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How did Roman legionaries (and auxiliaries) get paid. We know up until the time of Domitian they were paid 300 Denarii, but how was the coinage distributed? weekly? monthly? Could soldiers opt to postpone payment for a few months and get a larger sum all at once.

Also, we know that soldiers weren't supposed to marry, but we know that they probably did, or at the very least had affairs with locals. Could the money be sent to them directly? Or to their families back at home? Thanks
To be honest, all I know is that they had to serve for 20 or 25 years, could keep any "loot" during that time, capture slaves to sell back at home, and at the end were entitled to many acres of land in a suitable area...not Italy...but other nice places like the always busy battle fields of Pannonia! I actually think this was widely used throughout time, but I have no knowledge of people being paid annually. I'm sure they did...they would need money when not fighting for long periods of time...It would probably be minimal.
Coming to think of it...I think they were paid yearly. This might not be a great source, but in the TV series "Rome" Lucius was offered 30,000 sescercia ( spelling)a year as pay... along with the retirement benefits...anyone else any ideas??!
Sorry Matt, that's all I know, and you probably already knew that!
Sam Big Grin
Prior to Domitian's increase to 300 denarii per year (basic pay) they were paid three times per year. Domitian added a fourth payment (making four, instead of three instalments of 75 denarii). Deductions were made from this to pay for equipment, retirement savings and burial club contributions.

Soldiers could choose to have their pay in cash or to have all or part of it banked in the unit strongbox. They could put money into savings and could take all or part of it out again at any time apparently. Also some soldiers took out loans against future pay, which would result in deductions to pay back any loans which had been taken out. A number of documents survive which detail transactions of this sort, including the items used as security for loans. There must have been some record of each soldier's 'bank account', probably held by the signifer.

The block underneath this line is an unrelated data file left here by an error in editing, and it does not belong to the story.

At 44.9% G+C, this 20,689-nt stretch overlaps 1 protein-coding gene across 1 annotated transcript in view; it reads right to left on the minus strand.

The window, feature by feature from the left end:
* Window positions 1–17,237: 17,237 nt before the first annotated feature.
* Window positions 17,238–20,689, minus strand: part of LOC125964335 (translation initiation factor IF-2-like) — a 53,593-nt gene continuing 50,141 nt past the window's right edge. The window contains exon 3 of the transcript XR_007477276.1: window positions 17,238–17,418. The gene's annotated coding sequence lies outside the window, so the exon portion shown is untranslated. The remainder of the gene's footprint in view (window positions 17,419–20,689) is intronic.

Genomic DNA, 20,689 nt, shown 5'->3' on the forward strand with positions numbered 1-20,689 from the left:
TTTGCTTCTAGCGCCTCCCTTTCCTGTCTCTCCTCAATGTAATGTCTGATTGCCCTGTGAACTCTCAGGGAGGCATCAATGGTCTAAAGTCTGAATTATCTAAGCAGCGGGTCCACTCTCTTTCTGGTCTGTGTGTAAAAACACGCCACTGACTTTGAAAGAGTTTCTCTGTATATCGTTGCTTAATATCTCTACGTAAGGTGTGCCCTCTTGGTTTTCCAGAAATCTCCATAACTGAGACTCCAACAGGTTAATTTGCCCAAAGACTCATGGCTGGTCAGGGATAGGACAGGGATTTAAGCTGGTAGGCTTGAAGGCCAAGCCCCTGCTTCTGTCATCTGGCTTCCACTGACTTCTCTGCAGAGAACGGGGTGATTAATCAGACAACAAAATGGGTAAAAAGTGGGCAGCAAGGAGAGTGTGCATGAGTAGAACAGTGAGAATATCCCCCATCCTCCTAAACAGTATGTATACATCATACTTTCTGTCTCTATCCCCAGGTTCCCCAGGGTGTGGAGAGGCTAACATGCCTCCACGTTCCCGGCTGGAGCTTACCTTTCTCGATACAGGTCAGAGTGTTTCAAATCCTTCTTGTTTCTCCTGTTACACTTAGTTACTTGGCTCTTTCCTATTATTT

It is highly likely that much of their money was paid in sesterti rather than denarii as sesterti (each worth a quarter of a denarius) were more easily used.

When talking of pay it is also worth remembering that there was a pay scale in place. Some soldiers, such a tesserarii and cornucines were paid one and a half times basic pay (sesisquiplicarii), while optiones and signiferi, along with cavalry sub-officers, were paid twice the basic rate (dupicarii).

There were three points on the pay scale for centuriones (although confusingly there were at least eleven different grades of centurio). The basic pay of a centurio was fifteen times the basic pay of a soldier. The next step on the centurial pay scale was thirty times the basic solder's pay, and the top step on the centurial scale, paid only to the Primus Pilus, was sixty times the basic soldier's rate.

I hope this helps.

Crispvs
Just imagine the incentive to win a battle and make sure the camp wasn't overrun.
Just imagine the incentive to keep the Signiferii and Aquilifer alive, as, they have the keys to the strongboxes! Big Grin

I'm sure the soldiers who were Clerks, although not 'loved' by the soldiers (really, who likes [doing] paperwork?! I'm glad we have what survived, though, don't get me wrong! Big Grin); were probably well protected, well fed, and not made angry Big Grin